The traditional Happy Hour many are accustomed to means a night of colleagues communing and connecting in a social setting, mostly local pubs or restaurants. While Whitby School’s tight knit community fully enjoys these gatherings, the school looked to New Covenant Center to start 2018 on a deeper level with a Social Night of Service.
On Friday, January 19, Whitby School faculty and staff spent their first “happy hour” of the year working together to make a meal at New Covenant Center. Over the course of 2.5 hours, the group was guided by an executive chef in preparing a meal for 125 of our neediest neighbors, just around the corner in Stamford. In addition to the night of service, members of the Whitby community donated $520 to the New Covenant Center.
“At Whitby, connection is key to our close-knit community. While our ages may span many decades, we find our happy hours to be a great opportunity to bridge multi-generational coworkers. And with New Covenant Center, we thought, instead of spending $20+ at a bar or restaurant, why not start the year off right and engage in service and socializing?” said Beth Ferrer, Whitby’s Community Service Coordinator.
Originally established to engage the 21-35 year old demographic, New Covenant Center’s Social Night of Service now includes area businesses, civic organizations, college alumni clubs and various religious organizations in the Stamford, Greenwich, New Canaan and Darien communities in which groups prepare and cook 100+ meals that are served the next day to the Café (soup kitchen) guests.
“We create a social environment that includes music, a meal, refreshments and lots of conversation and laughs.” says John Gutman, Executive Director of New Covenant Center.
Groups of all types, from neighborhood friends to school parent groups, are encouraged to partner with New Covenant Center and engage in a social night of service. The evening is a great opportunity for colleagues to come together for those in need, while spending time communing and connecting.
Whitby and New Covenant Center’s was kickstarted in 2016 when a 6th grade student’s project led him to research and visit the New Covenant Center. Since then, Whitby has taken students to Catholic Charities’ Morning Glory Breakfast Program, and runs multiple student field trips to the Dorothy Day center in Danbury.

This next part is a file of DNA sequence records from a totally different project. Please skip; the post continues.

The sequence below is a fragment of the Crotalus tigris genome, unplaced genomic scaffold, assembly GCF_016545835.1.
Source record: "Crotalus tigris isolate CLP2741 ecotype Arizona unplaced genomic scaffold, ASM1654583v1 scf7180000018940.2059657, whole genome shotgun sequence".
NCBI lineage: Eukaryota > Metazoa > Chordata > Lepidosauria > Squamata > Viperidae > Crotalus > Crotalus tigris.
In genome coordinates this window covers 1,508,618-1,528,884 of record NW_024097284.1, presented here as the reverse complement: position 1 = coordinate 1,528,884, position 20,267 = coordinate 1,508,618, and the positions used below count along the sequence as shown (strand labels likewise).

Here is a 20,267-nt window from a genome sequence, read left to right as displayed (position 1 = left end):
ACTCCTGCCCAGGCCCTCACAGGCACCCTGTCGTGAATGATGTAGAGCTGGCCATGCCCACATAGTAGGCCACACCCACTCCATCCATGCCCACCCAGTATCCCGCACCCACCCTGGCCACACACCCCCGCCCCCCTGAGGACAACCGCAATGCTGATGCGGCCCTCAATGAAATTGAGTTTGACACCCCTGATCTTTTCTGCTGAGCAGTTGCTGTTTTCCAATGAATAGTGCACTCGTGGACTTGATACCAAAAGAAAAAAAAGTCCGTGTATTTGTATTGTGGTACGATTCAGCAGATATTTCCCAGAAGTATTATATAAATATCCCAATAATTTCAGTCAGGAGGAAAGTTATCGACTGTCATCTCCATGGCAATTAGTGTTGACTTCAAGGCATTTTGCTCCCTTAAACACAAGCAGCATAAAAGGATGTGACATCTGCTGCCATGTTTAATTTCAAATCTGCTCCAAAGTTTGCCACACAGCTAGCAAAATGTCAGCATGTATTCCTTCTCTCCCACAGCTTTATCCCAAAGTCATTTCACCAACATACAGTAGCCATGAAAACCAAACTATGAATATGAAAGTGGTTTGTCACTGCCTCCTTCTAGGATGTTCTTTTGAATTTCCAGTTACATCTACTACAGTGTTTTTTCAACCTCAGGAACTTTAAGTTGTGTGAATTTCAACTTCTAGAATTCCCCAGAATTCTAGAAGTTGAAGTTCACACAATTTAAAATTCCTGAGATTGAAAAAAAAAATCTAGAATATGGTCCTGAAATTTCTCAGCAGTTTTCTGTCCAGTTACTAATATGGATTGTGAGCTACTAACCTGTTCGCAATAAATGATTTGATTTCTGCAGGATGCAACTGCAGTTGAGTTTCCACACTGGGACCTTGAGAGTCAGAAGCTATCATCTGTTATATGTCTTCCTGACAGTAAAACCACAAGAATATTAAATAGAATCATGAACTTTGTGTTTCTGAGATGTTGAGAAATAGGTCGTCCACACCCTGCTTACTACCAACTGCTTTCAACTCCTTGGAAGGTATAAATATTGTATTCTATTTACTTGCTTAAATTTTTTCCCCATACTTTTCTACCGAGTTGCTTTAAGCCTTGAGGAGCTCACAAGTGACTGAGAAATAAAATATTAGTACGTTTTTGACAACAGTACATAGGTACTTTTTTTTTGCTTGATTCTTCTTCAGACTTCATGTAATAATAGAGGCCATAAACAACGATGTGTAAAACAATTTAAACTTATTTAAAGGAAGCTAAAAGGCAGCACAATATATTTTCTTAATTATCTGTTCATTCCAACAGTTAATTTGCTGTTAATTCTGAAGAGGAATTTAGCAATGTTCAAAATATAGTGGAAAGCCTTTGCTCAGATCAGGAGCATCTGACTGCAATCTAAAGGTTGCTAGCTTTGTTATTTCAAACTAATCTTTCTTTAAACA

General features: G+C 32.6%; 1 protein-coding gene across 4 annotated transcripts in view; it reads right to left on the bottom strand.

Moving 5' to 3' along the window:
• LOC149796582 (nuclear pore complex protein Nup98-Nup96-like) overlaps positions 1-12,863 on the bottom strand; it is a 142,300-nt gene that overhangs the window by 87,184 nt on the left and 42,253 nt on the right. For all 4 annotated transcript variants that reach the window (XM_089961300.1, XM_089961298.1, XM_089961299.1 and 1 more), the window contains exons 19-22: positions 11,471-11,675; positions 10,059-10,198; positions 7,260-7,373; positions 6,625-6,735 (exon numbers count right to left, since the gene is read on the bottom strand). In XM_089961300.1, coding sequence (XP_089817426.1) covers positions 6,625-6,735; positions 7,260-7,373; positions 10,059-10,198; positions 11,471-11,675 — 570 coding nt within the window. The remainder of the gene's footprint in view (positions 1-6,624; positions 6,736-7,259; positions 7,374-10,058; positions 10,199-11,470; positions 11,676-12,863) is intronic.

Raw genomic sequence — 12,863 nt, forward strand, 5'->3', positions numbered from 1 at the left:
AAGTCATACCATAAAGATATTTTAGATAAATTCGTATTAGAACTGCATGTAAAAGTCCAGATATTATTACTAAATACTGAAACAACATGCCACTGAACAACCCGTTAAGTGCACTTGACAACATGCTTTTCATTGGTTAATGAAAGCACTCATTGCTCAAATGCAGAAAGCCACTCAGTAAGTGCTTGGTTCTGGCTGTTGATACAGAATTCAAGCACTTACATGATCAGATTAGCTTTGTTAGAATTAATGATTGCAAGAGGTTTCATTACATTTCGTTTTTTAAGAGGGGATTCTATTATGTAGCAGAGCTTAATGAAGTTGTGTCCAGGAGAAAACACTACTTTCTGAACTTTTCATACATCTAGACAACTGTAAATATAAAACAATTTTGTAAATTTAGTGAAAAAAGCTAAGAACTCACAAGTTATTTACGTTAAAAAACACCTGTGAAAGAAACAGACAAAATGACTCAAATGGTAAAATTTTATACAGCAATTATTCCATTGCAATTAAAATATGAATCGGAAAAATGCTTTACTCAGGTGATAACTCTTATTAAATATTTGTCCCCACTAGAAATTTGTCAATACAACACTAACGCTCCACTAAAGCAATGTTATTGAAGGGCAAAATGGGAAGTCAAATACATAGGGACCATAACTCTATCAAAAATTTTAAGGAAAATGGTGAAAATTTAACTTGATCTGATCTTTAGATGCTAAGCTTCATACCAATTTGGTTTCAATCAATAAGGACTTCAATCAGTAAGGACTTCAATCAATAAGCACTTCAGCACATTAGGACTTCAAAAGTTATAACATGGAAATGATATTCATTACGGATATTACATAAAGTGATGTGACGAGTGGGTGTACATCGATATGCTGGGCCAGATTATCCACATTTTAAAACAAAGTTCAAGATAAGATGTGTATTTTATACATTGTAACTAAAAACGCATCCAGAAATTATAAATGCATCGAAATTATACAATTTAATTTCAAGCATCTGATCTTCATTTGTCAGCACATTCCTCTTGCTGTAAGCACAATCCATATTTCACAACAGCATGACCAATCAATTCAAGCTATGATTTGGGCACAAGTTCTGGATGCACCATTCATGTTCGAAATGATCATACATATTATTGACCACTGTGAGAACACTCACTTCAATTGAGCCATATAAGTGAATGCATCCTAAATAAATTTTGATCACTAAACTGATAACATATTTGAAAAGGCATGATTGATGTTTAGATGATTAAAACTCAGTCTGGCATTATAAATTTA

“We started our partnership with Whitby three years ago in which students did a food drive to support our 3-day-per-week free Food Pantry. Students were also visited by New Covenant’s David Lovegreen, who spoke about our mission, the services we provide and engaged the children in the circumstances in which the homeless and hungry rely on us.” says John Gutman.
Catholic Charities runs 25+ programs throughout Fairfield County, of which New Covenant is one of the largest. Morning Glory, The Thomas Merton Center in Bridgeport and Senior Nutrition in Stamford are the other three food insecurity programs.
(From top left to right) Whitby Faculty and Staff Alexis Ryan, Simone Becker, Beth Ferrer, Diana Ljepoja, Denise Vacca, Samantha Clark, Dimple Pradhan, Amanda Lavoie, Pamela Chapman, Tony Hoang, Jamie McQueen, Blake Glaeser, and John Gutman, Executive Director of New Covenant Center
(From bottom left to right) Whitby Faculty and Staff Gail Griffin, Tim Schwartz, Sarah Mead, Priscilla Jelliffe, Melissa Holmes
ABOUT WHITBY SCHOOL
Founded in 1958, Whitby School is an independent, co-educational day school for students 18 months through Grade 8. Located on Lake Avenue in Greenwich, Connecticut, Whitby serves students throughout Fairfield and Westchester County. Whitby School was the first school in the United States to combine International Baccalaureate and Montessori within its early education program, and is also the longest running Montessori school (through Grade 2) in the United States.
Whitby inspires a passion for learning and empowers each child to take responsibility as an open-minded, principled citizen in a global community.